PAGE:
How one of Osheaga’s founders revamped an Eastern Townships dive bar

We spoke to Montreal promoter Dan Webster about bringing live music to the beloved Thirsty Boot in West Bolton, QC.

For those in Montreal’s live music industry, Dan Webster hardly needs an introduction.

Known as one of the co-founders of Osheaga and founding Greenland Productions in 1993, Webster has been a concert promoter in Montreal for several decades now. Now, he’s trying his hand at a very different kind of endeavour in the business of live music.

During a drive along the Bolton Pass in the Eastern Townships in late summer 2020, Webster and wife Carrie Haber discovered that a long-standing local watering hole, the Thirsty Boot, was up for sale. Their connection to the Boot runs deep, as Haber’s uncle came up with the bar’s name.

Situated in West Bolton near the popular tourist town of Knowlton (about a 90-minute drive from Montreal), the Thirsty Boot has long been a staple among drinking establishments in the area. The couple had been out in that area earlier in the pandemic, as they’d set up wifi at their cabin in Sutton so they could work there remotely.

“We drove by and thought, ‘Oh, you know, victim of the pandemic, that’s the way it goes,’” he says. “A few weeks later, we went by again — I think it was a particularly sunny afternoon in the autumn — and the second time we looked at it, it grew on us and we got a little more curious.”

Thirsty Boot

Some time after that, Webster noticed the bar’s then-owner sitting on the bar’s balcony, and decided to go inside and take a look. Even though the place looked run down, he was “immediately charmed” by the Thirsty Boot and saw potential in it as a space for live shows. Coming back the next day with Haber and her cousin to meet some of the locals, all Webster had left was to decide if the Boot was worth investing in.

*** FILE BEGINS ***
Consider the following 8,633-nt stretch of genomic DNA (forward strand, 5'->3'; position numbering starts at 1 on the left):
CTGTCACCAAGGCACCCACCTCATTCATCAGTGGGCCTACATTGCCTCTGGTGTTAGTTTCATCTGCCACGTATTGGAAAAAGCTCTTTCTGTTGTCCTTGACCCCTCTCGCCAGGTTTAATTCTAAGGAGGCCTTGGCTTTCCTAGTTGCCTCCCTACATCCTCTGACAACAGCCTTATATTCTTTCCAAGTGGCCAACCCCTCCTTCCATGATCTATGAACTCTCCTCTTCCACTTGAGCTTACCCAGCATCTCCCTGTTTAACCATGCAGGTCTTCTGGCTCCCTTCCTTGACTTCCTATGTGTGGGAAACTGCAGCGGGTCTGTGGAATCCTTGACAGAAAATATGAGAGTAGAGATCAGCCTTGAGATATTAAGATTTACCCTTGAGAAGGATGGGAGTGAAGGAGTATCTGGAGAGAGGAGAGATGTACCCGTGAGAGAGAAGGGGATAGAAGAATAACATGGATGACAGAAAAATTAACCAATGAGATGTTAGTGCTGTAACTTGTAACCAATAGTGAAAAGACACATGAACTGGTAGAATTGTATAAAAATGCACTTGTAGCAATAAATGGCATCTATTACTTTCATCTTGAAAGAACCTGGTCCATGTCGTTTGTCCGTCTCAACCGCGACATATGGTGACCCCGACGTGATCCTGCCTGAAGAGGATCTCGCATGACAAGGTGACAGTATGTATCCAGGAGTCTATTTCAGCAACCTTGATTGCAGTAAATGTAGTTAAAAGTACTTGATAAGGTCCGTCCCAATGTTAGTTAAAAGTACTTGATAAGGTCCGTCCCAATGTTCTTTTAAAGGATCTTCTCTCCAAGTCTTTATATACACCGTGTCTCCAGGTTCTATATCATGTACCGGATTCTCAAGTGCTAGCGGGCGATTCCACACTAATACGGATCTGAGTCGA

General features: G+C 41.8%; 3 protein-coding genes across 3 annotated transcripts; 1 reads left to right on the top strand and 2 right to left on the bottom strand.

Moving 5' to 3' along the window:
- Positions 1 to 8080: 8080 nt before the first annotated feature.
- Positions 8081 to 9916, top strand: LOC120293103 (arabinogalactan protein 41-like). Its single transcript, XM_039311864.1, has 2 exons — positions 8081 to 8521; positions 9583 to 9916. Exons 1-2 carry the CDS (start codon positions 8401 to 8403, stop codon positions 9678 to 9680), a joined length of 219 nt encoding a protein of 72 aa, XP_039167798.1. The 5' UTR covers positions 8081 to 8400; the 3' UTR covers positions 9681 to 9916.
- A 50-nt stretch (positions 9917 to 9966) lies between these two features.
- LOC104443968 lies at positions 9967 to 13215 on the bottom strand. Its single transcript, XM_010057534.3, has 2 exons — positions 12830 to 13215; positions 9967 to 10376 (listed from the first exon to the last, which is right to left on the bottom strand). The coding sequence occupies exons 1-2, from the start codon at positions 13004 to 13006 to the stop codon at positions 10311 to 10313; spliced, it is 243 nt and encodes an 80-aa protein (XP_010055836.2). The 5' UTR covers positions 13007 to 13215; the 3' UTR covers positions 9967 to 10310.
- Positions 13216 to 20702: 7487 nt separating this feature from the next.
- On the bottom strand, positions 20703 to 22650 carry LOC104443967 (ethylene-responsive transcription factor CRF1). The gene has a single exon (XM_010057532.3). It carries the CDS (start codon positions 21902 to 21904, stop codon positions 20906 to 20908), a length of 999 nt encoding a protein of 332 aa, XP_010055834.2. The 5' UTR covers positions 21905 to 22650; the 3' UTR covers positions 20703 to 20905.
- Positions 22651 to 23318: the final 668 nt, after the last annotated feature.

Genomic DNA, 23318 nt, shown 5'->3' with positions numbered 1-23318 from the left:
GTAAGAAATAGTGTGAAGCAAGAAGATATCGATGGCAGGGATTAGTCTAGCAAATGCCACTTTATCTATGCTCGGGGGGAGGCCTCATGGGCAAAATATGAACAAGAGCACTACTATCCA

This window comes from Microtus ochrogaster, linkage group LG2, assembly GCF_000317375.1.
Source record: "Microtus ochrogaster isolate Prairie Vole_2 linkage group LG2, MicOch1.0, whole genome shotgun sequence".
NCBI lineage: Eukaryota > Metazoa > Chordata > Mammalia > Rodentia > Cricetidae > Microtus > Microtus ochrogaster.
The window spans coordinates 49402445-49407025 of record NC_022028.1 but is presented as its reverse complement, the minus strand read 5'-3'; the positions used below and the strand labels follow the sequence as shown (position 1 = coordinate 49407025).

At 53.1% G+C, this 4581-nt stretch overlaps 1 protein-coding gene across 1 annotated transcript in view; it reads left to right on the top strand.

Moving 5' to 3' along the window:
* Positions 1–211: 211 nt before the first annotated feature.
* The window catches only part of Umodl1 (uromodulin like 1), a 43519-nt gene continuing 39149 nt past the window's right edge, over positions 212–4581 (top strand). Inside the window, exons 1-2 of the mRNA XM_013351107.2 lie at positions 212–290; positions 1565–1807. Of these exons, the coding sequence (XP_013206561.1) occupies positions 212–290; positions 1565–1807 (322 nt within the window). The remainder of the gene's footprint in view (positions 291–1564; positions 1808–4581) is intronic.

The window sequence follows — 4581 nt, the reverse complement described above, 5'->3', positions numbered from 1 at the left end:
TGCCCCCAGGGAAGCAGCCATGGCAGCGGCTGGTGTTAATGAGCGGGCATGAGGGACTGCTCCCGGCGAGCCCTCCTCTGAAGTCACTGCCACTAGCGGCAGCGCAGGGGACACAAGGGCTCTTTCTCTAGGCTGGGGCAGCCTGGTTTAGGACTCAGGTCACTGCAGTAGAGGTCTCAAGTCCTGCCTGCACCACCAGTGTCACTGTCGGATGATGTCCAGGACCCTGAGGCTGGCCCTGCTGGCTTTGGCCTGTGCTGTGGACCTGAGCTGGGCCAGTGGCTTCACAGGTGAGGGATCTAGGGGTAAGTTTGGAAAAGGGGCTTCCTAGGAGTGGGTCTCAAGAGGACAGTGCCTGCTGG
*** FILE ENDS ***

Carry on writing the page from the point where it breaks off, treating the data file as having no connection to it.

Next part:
“It was a risk during COVID, with a lot of other people running away screaming from things like bars and events venues,” he says. “I started to think that there was a silver lining in it, and something that could be done — and that I might have the time over the period with all the shows that were cancelled to put some work into it and fix it up.”

While the Boot has only been operating since 1962, the building itself is around 150 years old. This meant that a facelift was needed for the bar in its 60th year — renovating the stage, building a back deck overlooking a lake, revamping the bar’s food offerings (their summer menu offers fare like tacos, burgers and salads), and replacing windows and other worn-down parts of the building. 

The Boot’s interior is wooden with timber beams and a resonator—already making for great acoustics in that room. In terms of the events and shows one would see there, the offerings are diverse: concerts (from disco to jazz to country), small festivals (indoors and outdoors), family get-togethers, and film screenings. 

Li'l Andy at the Thirsty Boot
Li’l Andy and band at the Thirsty Boot, July 22

So far, the Thirsty Boot has booked artists like AHI, Shane Murphy, Li’l Andy, Blue Coupe (consisting of former members of Alice Cooper and Blue Öyster Cult),and Montreal alt-country-folk supergroup El Coyote. In September, Jake Clemons — the saxophonist for Bruce Springsteen and the E Street Band — will be stopping by for his own show.